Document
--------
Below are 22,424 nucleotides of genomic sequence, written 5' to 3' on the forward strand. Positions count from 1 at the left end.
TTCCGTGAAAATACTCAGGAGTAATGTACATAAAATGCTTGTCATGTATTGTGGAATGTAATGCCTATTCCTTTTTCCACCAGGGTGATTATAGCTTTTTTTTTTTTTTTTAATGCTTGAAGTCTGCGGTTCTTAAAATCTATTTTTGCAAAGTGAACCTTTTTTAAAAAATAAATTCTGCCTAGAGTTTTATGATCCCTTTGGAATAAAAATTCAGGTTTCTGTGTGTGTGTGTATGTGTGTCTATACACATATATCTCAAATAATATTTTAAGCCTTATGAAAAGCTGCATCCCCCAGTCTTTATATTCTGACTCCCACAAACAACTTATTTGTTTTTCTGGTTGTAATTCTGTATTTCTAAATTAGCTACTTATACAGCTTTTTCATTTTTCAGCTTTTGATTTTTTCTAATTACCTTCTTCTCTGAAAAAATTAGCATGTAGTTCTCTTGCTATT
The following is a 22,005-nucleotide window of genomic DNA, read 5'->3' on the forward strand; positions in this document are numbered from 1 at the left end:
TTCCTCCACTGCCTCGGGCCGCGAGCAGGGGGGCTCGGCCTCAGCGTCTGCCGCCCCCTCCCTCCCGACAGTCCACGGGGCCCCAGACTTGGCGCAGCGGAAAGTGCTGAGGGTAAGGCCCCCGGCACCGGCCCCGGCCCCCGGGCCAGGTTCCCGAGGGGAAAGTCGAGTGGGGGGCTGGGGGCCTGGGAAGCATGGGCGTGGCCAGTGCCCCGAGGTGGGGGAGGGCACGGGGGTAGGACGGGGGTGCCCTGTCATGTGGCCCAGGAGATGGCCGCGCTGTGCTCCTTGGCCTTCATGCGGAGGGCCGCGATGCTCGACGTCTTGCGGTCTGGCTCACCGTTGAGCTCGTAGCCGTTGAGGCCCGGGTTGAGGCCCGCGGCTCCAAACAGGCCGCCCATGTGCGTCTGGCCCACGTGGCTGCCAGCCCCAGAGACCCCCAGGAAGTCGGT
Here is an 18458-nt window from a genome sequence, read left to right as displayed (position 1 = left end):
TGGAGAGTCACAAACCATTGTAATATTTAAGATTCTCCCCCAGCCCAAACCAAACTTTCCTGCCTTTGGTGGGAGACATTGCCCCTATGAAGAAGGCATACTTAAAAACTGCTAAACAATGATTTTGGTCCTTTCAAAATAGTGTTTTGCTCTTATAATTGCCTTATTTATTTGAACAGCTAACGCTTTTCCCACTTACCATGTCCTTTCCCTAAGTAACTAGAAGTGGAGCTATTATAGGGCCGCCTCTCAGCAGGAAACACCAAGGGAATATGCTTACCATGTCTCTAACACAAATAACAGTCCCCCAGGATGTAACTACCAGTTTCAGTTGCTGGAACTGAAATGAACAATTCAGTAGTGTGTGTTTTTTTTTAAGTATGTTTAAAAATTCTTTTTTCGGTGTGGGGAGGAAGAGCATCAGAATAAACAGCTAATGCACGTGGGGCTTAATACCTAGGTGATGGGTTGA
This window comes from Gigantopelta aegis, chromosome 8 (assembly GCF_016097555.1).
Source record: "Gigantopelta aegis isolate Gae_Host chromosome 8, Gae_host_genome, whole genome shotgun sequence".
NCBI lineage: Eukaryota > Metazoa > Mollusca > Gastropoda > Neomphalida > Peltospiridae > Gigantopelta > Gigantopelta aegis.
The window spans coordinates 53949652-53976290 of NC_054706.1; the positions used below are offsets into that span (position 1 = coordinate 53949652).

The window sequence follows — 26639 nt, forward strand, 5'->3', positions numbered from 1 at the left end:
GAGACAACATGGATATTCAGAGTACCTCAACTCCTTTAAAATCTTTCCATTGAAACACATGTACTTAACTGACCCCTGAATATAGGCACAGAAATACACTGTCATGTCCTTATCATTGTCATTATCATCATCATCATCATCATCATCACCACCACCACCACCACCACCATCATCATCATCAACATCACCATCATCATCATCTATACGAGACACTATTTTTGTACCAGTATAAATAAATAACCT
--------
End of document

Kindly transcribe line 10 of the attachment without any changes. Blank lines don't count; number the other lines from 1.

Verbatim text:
The window spans coordinates 53949652-53976290 of NC_054706.1; the positions used below are offsets into that span (position 1 = coordinate 53949652).